Oil Paintings .02

More oils from my first gallery series. I chose painting kids because I love the innocence and honesty they naturally express in their eyes. My next series which includes much larger pieces focuses more on adults so I can explore deeper world weary emotions etched in their facial features.

This series, however, was challenging in the sense of painting a smooth child's face without getting too slick with the brush work. All in all I loved working with the models. When you think about it, oil painting is basically the art of capturing an emotional moment using animal hair attached to a stick to apply paint—no Photoshop "command z" to make mistakes go away.

Anyway, my son, Josh, posed for the painting Chores and the talented film director, Tim Hodge, posed for both Drifter and Hondo which was included here in an earlier post. My apologies to all of the victims—I mean models.

The Runaway

First Shave



Jenny's Prayer

The Lil' Sheriff

The Westerner

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The Day By Day Bible .01

My new book, The Day By Day Bible, gave me the awesome opportunity to illustrate a children's Bible. This is something I wanted to do for years. The design sensibility was much more simplified from my normal style due to the deadlines involved but the emotional impact was maintained by the broad strokes of color. I created over three hundred digital paintings while also designing animated films—it was rough but everything got done on time.

I can't tell you the thrill I feel having played a small part in developing this book and bringing it to market. It will touch so many lives in the process. The recent agreement with Wal-Mart has not only made this project successful in terms of sales but also in terms of outreach to a very diverse and broad market. The book has just been released yet we are already moving forward on the second printing in order to meet market demands—simply amazing.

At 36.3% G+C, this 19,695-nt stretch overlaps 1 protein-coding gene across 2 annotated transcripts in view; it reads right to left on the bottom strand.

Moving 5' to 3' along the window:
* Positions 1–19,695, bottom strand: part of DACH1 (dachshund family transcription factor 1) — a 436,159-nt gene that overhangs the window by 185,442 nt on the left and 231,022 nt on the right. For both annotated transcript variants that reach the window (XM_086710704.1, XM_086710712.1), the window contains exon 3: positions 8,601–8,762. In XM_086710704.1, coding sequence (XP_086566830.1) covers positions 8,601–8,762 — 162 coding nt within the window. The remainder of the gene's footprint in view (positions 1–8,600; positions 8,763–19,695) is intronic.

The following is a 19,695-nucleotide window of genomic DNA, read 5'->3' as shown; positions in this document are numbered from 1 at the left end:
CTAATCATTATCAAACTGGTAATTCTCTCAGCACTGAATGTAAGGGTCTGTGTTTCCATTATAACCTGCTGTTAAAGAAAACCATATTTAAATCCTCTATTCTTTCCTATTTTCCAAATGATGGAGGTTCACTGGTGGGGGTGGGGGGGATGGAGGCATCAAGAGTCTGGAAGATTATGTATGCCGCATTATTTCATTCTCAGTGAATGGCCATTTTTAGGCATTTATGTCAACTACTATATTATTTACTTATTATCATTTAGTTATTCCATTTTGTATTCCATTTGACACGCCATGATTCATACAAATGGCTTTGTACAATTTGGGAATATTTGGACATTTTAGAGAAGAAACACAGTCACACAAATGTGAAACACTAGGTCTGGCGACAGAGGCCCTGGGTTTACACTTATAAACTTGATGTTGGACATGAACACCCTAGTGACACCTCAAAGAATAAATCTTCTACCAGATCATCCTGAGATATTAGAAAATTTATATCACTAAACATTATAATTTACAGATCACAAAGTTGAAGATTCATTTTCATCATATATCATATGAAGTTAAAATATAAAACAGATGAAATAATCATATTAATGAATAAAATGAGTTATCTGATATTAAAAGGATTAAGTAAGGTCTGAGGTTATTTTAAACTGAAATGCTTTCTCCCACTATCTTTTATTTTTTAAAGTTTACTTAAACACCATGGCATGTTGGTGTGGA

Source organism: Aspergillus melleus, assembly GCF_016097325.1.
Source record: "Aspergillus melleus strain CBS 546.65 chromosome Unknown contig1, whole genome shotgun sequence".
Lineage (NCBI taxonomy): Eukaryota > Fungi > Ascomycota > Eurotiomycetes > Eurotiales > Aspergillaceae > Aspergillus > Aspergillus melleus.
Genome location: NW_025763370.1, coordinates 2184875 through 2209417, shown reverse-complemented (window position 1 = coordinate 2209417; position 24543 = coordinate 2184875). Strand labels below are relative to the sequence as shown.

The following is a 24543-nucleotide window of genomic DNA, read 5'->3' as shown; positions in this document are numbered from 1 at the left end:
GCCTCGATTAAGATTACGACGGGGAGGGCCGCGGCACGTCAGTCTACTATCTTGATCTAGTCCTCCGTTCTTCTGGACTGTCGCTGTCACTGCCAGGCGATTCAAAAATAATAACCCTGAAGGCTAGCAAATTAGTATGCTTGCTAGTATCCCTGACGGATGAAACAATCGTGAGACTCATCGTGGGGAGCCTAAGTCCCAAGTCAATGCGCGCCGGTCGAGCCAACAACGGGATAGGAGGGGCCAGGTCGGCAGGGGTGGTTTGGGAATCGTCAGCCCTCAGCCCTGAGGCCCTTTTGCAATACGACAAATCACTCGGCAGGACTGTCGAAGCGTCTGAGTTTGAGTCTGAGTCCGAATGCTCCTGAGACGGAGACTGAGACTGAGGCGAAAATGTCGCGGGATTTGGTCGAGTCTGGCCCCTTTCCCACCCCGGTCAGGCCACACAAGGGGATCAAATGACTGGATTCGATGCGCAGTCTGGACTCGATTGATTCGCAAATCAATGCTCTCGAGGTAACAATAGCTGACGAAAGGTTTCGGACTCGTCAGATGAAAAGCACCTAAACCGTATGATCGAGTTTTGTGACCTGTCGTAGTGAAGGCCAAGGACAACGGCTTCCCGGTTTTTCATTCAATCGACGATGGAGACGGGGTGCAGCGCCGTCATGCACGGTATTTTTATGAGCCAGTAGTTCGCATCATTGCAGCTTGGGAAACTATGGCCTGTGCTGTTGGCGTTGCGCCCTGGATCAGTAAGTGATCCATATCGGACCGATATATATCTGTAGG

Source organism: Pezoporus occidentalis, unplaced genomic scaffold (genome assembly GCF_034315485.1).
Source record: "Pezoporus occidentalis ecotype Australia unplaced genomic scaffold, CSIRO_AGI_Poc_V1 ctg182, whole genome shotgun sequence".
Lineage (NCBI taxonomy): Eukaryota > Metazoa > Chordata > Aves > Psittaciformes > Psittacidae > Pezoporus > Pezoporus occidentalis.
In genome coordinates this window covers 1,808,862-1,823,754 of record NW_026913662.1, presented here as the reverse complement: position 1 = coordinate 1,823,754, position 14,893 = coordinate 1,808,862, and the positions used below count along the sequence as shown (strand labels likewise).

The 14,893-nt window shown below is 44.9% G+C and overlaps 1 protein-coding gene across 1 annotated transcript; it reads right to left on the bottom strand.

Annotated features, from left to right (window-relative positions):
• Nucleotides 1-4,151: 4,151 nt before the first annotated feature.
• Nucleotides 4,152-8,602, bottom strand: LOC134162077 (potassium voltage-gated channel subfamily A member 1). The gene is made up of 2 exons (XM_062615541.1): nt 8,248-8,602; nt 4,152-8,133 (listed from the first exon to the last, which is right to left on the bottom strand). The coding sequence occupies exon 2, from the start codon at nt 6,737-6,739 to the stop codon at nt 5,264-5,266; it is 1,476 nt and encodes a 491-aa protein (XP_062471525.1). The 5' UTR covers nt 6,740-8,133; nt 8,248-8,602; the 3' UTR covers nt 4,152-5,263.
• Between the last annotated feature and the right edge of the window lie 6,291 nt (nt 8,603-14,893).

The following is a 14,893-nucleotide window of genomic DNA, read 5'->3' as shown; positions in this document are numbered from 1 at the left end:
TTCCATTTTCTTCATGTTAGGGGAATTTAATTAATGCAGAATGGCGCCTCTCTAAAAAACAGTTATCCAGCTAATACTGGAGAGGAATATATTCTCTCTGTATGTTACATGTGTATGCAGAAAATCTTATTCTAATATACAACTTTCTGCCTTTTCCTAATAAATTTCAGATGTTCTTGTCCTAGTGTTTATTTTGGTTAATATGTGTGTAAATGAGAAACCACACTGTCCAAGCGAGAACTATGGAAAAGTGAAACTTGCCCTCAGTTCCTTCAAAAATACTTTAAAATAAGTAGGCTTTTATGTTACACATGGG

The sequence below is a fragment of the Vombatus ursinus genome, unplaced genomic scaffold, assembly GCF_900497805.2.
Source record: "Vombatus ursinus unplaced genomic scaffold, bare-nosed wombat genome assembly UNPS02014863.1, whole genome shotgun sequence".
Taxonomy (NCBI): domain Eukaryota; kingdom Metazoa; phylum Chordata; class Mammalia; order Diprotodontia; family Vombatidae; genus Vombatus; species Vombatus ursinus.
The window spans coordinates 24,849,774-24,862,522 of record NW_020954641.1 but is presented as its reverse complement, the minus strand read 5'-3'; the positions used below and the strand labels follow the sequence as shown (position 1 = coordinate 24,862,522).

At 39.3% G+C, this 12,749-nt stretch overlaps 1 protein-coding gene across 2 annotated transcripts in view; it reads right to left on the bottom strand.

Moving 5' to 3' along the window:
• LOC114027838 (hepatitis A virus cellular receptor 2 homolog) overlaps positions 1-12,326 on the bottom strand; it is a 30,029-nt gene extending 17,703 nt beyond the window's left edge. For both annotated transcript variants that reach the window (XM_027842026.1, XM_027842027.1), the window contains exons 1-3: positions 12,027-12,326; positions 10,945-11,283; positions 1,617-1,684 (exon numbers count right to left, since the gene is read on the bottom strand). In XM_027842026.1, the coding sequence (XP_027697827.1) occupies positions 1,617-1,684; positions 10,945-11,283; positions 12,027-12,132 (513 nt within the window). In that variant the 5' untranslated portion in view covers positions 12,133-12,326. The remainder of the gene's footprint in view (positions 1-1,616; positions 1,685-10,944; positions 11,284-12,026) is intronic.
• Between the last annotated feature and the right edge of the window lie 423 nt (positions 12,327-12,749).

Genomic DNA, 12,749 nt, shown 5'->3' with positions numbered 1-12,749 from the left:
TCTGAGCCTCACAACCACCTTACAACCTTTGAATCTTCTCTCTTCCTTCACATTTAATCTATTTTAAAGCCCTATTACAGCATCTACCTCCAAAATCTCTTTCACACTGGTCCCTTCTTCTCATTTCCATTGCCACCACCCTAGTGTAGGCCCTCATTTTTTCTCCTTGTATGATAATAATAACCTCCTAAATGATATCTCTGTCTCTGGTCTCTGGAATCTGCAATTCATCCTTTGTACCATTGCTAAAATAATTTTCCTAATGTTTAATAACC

Special thanks to: Karyn, Luke, Jackie, Julie, Jan, Talinda and Dr. Ken Taylor who taught me the true nature of success.

We just went into our third printing which is so amazing. I'm really thrilled about the success and outreach of this project. I'm currently art directing and co-illustrating a new series of books which will be launched sometime this year in America and England. I hope it does as well as this.


Frogs In Pond

Moses Parting Sea

A Big Fish

Out Of The Grave

Joy Again

The Slave That Ran Away

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The Man of Sorrows

This is my Conté crayon sketch depicting The Man of Sorrows in Isaiah 53. I didn't use a model for this—just let it happen. I love the imagery in this passage of a man most would pass without a second glance. The text is very sad and I did my best to convey this in his eyes. This Conté sketch was recently sold at an auction with the profits directed toward Masterpiece Ministries—which provides a series of workshops for young adults concentrating on painting, writing, dance, theater, film, music and graphic design. Timothy Botts, one of the most incredible calligraphy artists in America heads up the program.

The Man of Sorrows (Isaiah 53)

Oil Paintings .01

After working in film and television with so many great artists, I caught the oil painting bug and finally took a crack at it. I love expressing human emotions and relationships using this medium. The samples here are from my first series in which I focused on the person caught in a moment and used minimal background treatments. My son, Josh, posed for "Bored" wearing his official Indiana Jones fedora. After spending considerable time posing for a commercial painting beforehand he naturally inspired this image as he took a break.



Grampa's Home Blend

Grampa's Coffee


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A Snoodle's Tale

This is a digital painting for the animated film, A Snoodle's Tale. It was a blast painting the backgrounds on this film. The saturated colors and fun shapes really made it a joy to design. This was the main location where the characters jumped out of a door on the top of the clock tower and slid down the slide. Alas, the budget hit the film hard and the end result was good but not what was in my mind—the hard reality of commerce over art. All in all, however, a great experience.